Saturday, May 05, 2007


Despite objections by his neighbours, Prime Minster Tony Blair this week got permission from Westminster City Council to redevelop his retirement home in Connaught Square.
Blair’s plans to knock his £3.65 million house and the £800,000 mews property he recently bought at the back of it into one have caused consternation among residents.
They fear that he might hold ‘disruptive’ parties on a planned roof terrace and cause a ‘nuisance’ in summer. They also object to the prospect of smells from barbecues, slam his intended solar panels as nothing but a ‘fashion accessory’ and fear security measures to protect him might disturb the peace of the square.
Though people who attended a recent meeting of the Hyde Park Residents Association at which his lawyer wife, Cherie, appeared, describe her as ‘not nearly as bad as expected,’ the question which remains on their lips is: why did they have to come here?
Though Westminster City Council is Conservative controlled, they obviously felt they could not refuse a soon-to-be ex-Prime Minister, even if some of his terrible friends might disturb the peace.
Perhaps they felt intimidated. Or took the view that there could be no better base for an ex-Prime Minister who reportedly plans a global role, combining an envoy’s job in the Middle East and Africa with a string of non-executive directorships and multi-million pound book and American lecture circuit deals.
The House in Connaught Square sounds like the title of a Henry James novel or one in an historical family series by a modern saga writer.
Despite its location just behind the Arab Quarter in the Edgware Road and closeness to the hub of Oxford Street (made even busier by the recent opening of Primark at Marble Arch), the Georgian square exudes the tranquillity of a bygone age.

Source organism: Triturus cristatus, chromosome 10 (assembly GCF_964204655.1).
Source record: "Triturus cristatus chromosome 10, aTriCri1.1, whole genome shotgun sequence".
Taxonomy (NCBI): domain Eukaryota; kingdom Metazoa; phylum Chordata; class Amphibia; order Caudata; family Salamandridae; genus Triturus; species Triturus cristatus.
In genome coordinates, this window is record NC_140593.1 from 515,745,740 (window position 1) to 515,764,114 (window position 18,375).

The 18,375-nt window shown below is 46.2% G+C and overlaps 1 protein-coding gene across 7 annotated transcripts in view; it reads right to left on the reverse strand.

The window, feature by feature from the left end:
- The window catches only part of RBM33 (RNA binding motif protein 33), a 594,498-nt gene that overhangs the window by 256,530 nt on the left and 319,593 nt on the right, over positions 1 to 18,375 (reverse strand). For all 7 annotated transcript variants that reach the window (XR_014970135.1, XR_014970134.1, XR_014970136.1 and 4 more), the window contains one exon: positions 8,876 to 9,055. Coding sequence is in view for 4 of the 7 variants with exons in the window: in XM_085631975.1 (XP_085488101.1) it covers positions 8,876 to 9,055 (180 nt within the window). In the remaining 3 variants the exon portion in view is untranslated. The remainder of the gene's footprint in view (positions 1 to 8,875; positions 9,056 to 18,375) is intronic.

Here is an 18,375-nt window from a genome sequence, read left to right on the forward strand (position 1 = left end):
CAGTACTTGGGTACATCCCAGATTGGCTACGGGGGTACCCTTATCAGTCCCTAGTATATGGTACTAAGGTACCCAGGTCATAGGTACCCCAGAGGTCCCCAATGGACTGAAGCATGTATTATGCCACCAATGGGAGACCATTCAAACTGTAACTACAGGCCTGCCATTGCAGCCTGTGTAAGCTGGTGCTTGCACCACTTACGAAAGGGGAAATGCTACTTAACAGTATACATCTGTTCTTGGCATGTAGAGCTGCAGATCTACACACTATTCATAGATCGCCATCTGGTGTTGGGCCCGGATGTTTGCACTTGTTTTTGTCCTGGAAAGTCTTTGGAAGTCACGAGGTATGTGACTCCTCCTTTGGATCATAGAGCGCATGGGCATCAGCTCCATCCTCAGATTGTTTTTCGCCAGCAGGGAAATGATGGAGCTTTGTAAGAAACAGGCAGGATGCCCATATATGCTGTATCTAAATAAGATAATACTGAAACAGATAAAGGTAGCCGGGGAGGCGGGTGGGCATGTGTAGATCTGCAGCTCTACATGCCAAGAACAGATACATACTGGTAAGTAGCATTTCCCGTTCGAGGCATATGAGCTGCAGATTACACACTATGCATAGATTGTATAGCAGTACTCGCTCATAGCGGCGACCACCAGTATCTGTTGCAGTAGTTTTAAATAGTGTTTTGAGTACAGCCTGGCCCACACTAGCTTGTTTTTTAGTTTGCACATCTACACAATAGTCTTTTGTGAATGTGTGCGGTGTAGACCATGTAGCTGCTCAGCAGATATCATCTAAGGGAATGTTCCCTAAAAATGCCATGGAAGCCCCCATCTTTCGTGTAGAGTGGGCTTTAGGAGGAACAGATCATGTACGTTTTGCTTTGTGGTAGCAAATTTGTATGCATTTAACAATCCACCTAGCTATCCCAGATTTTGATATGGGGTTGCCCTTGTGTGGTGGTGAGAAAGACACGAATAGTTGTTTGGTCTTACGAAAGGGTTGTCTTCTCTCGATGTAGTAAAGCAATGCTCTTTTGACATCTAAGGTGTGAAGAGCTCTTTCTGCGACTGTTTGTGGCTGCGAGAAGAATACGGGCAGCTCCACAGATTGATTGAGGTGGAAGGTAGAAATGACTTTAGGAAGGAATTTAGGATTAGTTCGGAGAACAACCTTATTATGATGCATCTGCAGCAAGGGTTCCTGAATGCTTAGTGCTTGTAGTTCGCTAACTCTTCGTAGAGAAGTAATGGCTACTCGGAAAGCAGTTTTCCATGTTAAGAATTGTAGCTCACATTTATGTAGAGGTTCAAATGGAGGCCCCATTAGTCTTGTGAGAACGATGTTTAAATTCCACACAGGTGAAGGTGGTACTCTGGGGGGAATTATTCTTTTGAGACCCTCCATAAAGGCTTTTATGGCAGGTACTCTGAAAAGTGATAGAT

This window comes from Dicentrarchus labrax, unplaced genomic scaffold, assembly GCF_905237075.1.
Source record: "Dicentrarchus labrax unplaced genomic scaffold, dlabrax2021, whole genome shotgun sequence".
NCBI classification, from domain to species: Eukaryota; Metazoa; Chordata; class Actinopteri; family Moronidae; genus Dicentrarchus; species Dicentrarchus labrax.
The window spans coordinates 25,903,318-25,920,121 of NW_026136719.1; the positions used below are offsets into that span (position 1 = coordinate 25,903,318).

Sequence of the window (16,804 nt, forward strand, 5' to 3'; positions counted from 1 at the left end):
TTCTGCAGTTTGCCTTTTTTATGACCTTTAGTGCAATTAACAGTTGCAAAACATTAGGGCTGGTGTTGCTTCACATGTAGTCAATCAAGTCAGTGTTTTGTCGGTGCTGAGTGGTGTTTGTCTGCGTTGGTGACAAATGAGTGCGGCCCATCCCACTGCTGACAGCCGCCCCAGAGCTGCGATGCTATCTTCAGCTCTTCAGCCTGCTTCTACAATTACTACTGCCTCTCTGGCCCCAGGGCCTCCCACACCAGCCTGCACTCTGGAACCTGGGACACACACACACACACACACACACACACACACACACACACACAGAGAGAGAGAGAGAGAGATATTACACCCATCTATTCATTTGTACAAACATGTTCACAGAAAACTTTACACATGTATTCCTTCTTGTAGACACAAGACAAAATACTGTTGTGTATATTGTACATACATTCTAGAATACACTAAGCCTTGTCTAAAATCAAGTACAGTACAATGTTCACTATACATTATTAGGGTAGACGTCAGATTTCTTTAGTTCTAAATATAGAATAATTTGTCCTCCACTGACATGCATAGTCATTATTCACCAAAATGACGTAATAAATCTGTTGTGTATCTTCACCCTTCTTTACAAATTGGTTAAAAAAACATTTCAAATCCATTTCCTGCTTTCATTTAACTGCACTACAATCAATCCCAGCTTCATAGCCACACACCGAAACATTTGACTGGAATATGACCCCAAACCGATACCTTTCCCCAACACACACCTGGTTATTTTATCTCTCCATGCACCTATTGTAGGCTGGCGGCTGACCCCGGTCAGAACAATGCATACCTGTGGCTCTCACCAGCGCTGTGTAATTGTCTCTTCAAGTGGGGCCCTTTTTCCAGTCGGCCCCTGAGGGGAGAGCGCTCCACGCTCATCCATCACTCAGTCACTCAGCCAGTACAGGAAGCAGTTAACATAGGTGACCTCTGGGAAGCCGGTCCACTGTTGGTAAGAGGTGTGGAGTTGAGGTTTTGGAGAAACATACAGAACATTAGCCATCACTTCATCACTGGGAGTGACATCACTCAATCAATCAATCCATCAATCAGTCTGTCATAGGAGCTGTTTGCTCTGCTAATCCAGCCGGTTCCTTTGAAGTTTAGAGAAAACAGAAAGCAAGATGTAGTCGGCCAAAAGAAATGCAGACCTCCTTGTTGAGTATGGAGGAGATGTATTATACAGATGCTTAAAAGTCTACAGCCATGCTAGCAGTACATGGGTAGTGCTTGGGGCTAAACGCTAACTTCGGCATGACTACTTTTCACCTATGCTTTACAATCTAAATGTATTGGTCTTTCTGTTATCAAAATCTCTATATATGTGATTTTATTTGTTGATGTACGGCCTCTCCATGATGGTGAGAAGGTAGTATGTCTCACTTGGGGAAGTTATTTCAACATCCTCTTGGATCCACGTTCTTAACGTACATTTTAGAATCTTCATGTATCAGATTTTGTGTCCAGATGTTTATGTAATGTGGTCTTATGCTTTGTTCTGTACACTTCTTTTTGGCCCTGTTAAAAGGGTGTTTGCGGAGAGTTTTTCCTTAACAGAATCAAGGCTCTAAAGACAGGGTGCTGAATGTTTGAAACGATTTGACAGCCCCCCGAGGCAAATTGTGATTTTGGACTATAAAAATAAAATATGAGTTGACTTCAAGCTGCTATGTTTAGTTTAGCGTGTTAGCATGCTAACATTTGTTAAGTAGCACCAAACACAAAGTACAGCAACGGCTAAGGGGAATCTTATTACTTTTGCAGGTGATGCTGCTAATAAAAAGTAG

Centuries-old plane trees gracefully drape their branches over the gardens where residents and their families hold summer garden parties and, despite showbiz and media people being among them, the atmosphere is quiet and conservative.
But Connaught Square will not be as pleasant once the Blairs move in. This peaceful oasis will become a front line fortress in the ‘war on terror’ in which Blair has played such a leading role.
There is word that a security gate will be erected at the entrance to the mews in which the second house is situated and through traffic may be banned from the square.
But perhaps the presence of the Blairs may inspire a 21st century saga or soap opera called The House In Connaught Square.
Ask any ordinary Briton who has ever faced problems abroad about the help they got from the British embassy and they will answer zilch.
The campaign for the release of Alan Johnson, the BBC correspondent in Gaza, has been led by his employers, not the Foreign and Commonwealth Office.
The one time they acted quickly was when some of their own vanished in Ethiopia earlier this year.
The prompt arrival of the ambassador to Portugal, John Buck, on the Algarve to assist the parents of the kidnapped three-year-old Madeleine McCann is something new.
Let’s hope it marks a change in attitude towards the people the FCO are supposed to look out for and help in foreign parts. Copyright © Rebecca Hamilton. All Rights Reserved